SuperTour: The One Heat Wonder

Train WreckNovember 25, 2009
Garrott Kuzzy (CXC Team Vertical Limit/US Ski Team) on is way to victory (Photo: Win Goodbody)
Garrott Kuzzy (CXC Team Vertical Limit/US Ski Team) on is way to victory (Photo: Win Goodbody)

Today’s sprint in West Yellowstone was a bit of an easy season-warmup. Reminiscent of a mid-season high school race, it was a relatively long course with 15-second individual starts and no heats.

Removed from their typical stadium setting, the start and finish areas were posted in the middle of the Volunteer Loop, a very typical heavily treed Rendezvous trail corridor. There was no staging area, no finish area, and relatively little spectator access.

Ahhh, just the way it used to be…

While the format and layout might seem a bit odd at first glance, I remember some high school races that ran through the woods and included a few spots where parents and spectators could cheer along the way, ringing cowbells and cheering for their skiers.

Now those skiers are all grown up and playing the big dogs on today’s national circuit. These days, tense jury decisions replace the tight double tracks with best-line skiing over night. Concerned parents and high school drama is replaced by real sponsors, real budgets, and coaches with careers and athletes with points to uphold. Our Olympic year is underway.

Without heats the race didn’t have much action, but the excitement lies in the results. The course was technical and hilly, and of course at considerable altitude. the fastest men finished close to four minutes, while the women finished in about 4:52.

The men started at nine using FIS seeding from fastest to slowest. Garrott Kuzzy (CXC Team Vertical Limit/US Ski Team) won 1.28 seconds in front of Sun Valley skier Simi Hamilton, and both beat the next two fastest Canadians, Sean Crooks and Drew Goldsack. Reid Pletcher, now skiing for CU, rounded out the sub-two second lead pack.

Garrott Kuzzy, now on the USST B team, was pleased with his race.

“I was a little nervous not being able to see the course beforehand. It was kind of like an alpine race, you know what the hill is like but it’s still pretty icy and sketchy.”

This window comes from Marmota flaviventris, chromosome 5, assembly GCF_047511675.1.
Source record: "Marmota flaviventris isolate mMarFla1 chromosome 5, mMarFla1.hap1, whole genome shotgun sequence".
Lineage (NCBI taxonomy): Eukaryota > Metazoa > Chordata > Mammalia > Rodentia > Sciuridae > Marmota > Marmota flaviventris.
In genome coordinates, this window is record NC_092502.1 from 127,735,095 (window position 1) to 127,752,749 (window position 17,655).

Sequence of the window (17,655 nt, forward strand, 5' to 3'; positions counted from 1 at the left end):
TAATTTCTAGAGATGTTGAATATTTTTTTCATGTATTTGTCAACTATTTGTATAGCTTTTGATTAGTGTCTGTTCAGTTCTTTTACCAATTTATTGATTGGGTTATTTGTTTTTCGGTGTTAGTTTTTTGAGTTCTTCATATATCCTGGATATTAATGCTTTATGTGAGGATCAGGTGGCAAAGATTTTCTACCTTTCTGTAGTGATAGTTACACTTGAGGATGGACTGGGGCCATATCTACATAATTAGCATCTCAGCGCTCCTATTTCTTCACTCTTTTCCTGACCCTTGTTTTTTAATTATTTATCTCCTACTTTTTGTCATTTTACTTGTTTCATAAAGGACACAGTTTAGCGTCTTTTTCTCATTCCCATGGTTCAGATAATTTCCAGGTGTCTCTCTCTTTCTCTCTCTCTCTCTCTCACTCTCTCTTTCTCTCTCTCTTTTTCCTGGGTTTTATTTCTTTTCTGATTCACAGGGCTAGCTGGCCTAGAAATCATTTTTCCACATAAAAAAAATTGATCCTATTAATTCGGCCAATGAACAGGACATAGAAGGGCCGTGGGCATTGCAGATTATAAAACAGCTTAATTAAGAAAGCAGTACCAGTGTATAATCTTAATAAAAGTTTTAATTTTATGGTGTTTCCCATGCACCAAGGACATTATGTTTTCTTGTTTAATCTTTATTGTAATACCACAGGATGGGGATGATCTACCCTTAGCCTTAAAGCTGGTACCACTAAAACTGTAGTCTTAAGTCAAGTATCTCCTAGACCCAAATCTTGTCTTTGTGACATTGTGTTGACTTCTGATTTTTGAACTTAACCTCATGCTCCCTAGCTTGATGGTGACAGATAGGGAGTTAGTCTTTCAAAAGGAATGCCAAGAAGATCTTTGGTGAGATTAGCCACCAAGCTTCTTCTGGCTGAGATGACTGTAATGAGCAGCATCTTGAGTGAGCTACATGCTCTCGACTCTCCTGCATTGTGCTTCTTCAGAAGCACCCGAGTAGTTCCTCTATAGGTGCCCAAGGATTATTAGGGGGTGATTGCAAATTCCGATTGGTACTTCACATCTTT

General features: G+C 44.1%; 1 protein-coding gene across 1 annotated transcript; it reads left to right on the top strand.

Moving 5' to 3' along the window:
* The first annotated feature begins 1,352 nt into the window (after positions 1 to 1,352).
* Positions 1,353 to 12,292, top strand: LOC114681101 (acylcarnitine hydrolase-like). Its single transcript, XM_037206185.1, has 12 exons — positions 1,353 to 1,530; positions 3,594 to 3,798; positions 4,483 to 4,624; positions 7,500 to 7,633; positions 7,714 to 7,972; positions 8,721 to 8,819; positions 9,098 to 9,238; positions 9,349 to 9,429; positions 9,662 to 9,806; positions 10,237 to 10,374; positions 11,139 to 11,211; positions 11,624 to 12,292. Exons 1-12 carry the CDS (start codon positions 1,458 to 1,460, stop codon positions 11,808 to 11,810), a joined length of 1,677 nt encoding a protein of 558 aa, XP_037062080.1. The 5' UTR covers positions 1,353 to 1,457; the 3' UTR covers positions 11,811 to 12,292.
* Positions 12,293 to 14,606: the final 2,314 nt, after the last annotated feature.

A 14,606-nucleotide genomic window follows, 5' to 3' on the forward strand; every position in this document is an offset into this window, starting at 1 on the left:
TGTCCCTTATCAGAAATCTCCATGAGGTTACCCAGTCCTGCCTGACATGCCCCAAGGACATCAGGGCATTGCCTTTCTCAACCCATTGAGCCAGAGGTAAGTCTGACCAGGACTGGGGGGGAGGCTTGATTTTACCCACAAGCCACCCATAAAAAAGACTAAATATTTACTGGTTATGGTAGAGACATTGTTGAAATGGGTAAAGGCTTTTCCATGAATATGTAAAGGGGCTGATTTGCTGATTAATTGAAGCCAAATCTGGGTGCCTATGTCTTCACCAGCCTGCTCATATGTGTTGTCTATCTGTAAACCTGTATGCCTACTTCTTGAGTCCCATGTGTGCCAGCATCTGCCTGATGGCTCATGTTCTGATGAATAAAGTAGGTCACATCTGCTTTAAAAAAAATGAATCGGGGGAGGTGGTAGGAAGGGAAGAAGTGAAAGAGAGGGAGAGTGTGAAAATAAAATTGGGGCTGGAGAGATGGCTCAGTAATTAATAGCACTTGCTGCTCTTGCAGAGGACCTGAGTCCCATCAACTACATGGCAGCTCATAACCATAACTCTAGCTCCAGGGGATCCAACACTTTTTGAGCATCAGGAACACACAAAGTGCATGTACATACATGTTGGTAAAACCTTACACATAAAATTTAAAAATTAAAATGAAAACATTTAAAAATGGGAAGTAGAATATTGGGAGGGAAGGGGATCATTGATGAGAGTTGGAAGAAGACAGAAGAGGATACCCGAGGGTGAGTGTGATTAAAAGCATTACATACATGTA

“They cut an awful straight line in the corners. I probably would have double poled it if I had skied it first.”

Sprint specialist Anders Haugen (APU) finished right behind Stefan Kuhn, followed by Sylvan Ellefson (Vail), and APU skiers Brent Knight and Mark Iverson.

With FIS points on the chopping block reeking of Olympic qualification, the format of the race and presence of high-scoring Candian Skiers becomes more important. Stefan Kuhn of the Canadian National Team and former USST member Chris Cook had the best FIS points in this race. Kuhn was just one second out of fifth place, and Cook finished 12th.

USSA Nordic Director John Farra explained today’s format in an email following the race.

“It is noteworthy that since the heats were not an issue, we did not need to be restricted to a typical sprint course, which allowed us the chance for a more challenging point to point course.”

The choice for the format has no doubt plenty to do with Olympics, athlete quota, and the U-S of A. A little experimentation doesn’t hurt as well.

“I was a major proponent for testing out this Qualifier only format in West since we moved away from sprinting in West last year in part due to the altitude being high, and in part due to the sprint course being relatively easy. This is a great solution in my opinion since it offers everyone a FIS and USSA scored sprint race where everyone can blow themselves out for just a few minutes, then have a full day of rest over Thanksgiving before the two distance races on Friday and Saturday. We basically get another scored effort without a big sacrifice, and in this Olympic season it should help out even more if the points end up in our favor. We invited and encouraged the Canadians to participate in our fall USSA SuperTour Races and thanks to the good snow they made the journey. Their presence raises the level of racing and improves the points base for sure.”

Daria Gaiazova (CAN), women's winner (Photo: Swix Sport USA)
Daria Gaiazova (CAN), women's winner (Photo: Swix Sport USA)

Canadian Dasha Gaiazova won today’s race with a commanding 5.41 second lead in front of APU’s SuperTour sprint Princess Laura Valaas, who was not available for comment. Bozeman resident, Canadian-American dual citizen, and World Championship skier Shayla Swanson finished second.

“This was a good first test,” Gaiazova said about today’s opener. “The format is a little weird. I just hope my lucky stars keep shining on me!”

APU Junior/Masters coach Holly Brooks was less than one second back in fourth, skiing impressively having just recently stepped up her training with focus and intent. This was her first sprint in five years.

Canadian skier Madeleine Williams (Alberta World Cup Academy) finished fifth in front of Ida Sargent (Craftsbury Green Racing Project), APU’s Becca Rorabaugh and Dartmouth’s Rosie Brennan.

Some of the skiers in today’s race are already writing about their experiences on their blogs, and you can also find other skier’s West Yellowstone blog postings in the “XCFeeds” section of this site.

Full results can be found here.

Tad Elliot (CXC Team Vertical Limit) is all smiles at the finish.  Elliot finished 48th (Photo: CXC)
Tad Elliot (CXC Team Vertical Limit) is all smiles at the finish. Elliot finished 48th (Photo: CXC)
Matt Briggs (Green Racing Project) strides out (Photo: Toko USA)
Matt Briggs (Craftsbury Green Racing Project) strides out (Photo: Toko USA)
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